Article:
Between a Rick And a Hard Place

Let’s face it. Republicans had to know they were in trouble when the serious challengers to what many thought to be Mitt Romney’s secure hold on the nomination turned out first to be Newt Gingrich and more recently, Rick Santorum. Primary and caucus voters apparently came to see the outlandishness of Gingrich possibly heading the 2012 GOP ticket and have pulled back from that but, implausibly, have looked in the direction of an alternative wrapped in as much, if not more freakishness. Selling Santorum as possessing credible presidential mettle is probably as good an admission as there could be of being sapped of all energy to make this fight – the party throwing in the towel in the effort to come up with a choice who did not, like Romney, flunk the far-right’s litmus test.

The Republicans’ plight has been generating lots of buzz from commentators. How unimpressive is the field of candidates tends to be a popularly held view. As is the boomerang effect of what GOP strategists figured to be a sure-fire tactic for dominating the political space, the scheduling of that bewildering series of debates. Maureen Dowd of the New York Times, in her typically droll summarizing of where the Republicans currently find themselves, suggested that Santorum should just get lost so as to leave Romney alone “to limp across the finish line,” thence to devote “full time and attention to losing to President Obama.”

It’s early yet, but there’s much folks are seeing about how this presidential race stacks up that leads many an observer to call it exactly as Dowd has. She in fact speculates that the Republicans may have already caved on 2012, and have begun looking four years down the road. Don’t try convincing Santorum or Romney of that, though. Romney will keep right on trying to make the case that he’s the Mr. Fixit the country needs. And Santorum will just as doggedly be insisting that the hard-line ideological twaddle he seeks to propagate is America’s last best hope.

Even if the Republican high command has tacitly pulled the plug on the party’s 2012 prospects, candidate Romney, if he becomes the nominee, as is widely presumed, has got to acquire a rap that makes sense. To continue saying of the president, that he has no ideas, that the job is too big for him, that it’s a failed presidency, etc sounds more hollow with each new report of Obama’s job approval numbers on a steady upswing. I mean, how long do you continue trying to make the case of ineptness against a guy who nailed bin Laden where seven post-9/11 years of a Republican administration failed to do so? How long do you continue trying to convince an electorate that this administration’s decision to bail out the auto industry was horrible and should have been left to the private sector (at a time that banks were themselves reeling!), now that the U.S. auto sector has come roaring back? No doubt about it, barring some cataclysmic new turn in the country’s economic fortunes, the hard, unyielding ground on which Romney finds himself standing these days looks to become, if anything, even harder.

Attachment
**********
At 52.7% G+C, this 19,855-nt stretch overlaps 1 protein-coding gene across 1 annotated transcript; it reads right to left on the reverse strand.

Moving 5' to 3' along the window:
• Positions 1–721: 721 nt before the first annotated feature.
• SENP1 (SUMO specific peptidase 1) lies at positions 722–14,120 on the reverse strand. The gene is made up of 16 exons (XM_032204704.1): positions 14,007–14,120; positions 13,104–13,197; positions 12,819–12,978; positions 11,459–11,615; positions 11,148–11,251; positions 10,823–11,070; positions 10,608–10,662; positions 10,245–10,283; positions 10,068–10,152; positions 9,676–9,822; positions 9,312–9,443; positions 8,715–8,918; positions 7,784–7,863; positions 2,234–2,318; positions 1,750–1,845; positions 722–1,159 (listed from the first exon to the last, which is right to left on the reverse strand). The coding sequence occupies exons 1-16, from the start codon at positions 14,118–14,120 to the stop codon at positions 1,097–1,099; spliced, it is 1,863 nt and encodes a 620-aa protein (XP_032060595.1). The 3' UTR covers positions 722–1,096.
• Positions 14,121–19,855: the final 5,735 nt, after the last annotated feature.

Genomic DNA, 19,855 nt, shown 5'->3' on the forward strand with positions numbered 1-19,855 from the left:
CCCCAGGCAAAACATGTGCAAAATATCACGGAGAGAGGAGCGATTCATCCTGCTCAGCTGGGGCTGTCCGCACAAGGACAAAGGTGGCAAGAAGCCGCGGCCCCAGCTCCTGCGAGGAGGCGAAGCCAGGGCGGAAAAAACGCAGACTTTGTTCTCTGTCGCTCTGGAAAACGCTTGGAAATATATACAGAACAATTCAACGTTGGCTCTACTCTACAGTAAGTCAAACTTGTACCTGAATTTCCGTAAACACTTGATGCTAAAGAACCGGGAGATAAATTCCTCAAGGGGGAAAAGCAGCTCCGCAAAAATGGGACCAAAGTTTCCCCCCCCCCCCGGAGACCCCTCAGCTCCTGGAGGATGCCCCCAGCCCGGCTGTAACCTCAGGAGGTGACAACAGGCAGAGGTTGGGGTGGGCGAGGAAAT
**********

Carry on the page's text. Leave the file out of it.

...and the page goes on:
That Santorum’s name is in the conversation about contenders for the presidency is bizarre enough. But, given a platform, via those infernal debates, to play to his gallery, he made capital of the opportunity and pressed hard to arouse the soft-on-Romney base. Still, how Santorum and the bunch of zealots who identify with the extremist social conservative screed he is always ready to unleash, can seriously entertain dreams of his elevation to the presidency is beyond the comprehension of those of us of more rational bent. Here’s a guy who not only doesn’t hesitate to publicly repudiate the doctrine of separation of church and state, but does so in a manner callous and disrespectful enough to infuriate some even in the religious community to which he panders. Those must be some mighty strange urgings to which he responds in relating that he felt like throwing up upon reviewing candidate John Kennedy’s famous declaration about Catholic dogma not influencing his conduct of American policy.

Then there’s the view from Pennsylvania to be considered, where Santorum didn’t merely lose his Senate seat when he last ran for re-election, he wound up on the short end of an 18 point shellacking. That such a drubbing can be fast-forwarded to a certified non-starter like Rick Santorum making like he really belongs in presidential politics is entirely due to the orchestrated work the Republican Party rolled out as the nomination drill this time around. It is, one imagines, the kind of scenario that gave rise to the expression: Only in America!

It is therefore not without justification that there’s continued referencing of the unflattering state of the Republicans’ quest for a presidential candidate. On the one hand, a presumptive nominee whose feet, anchored in some pretty forbidding terrain, as we’ve said, don’t exactly suggest growth potential. On the other hand, a Rick (the tiresome process has been bedeviled by two of them) who, never mind the histrionics, is going absolutely nowhere. Truth be told, the Romney-Santorum duel looks much like Maureen Dowd chose to describe it: a race to the bottom. Caught between a Rick and a hard place isn’t quite where the GOP faithful would care to be.

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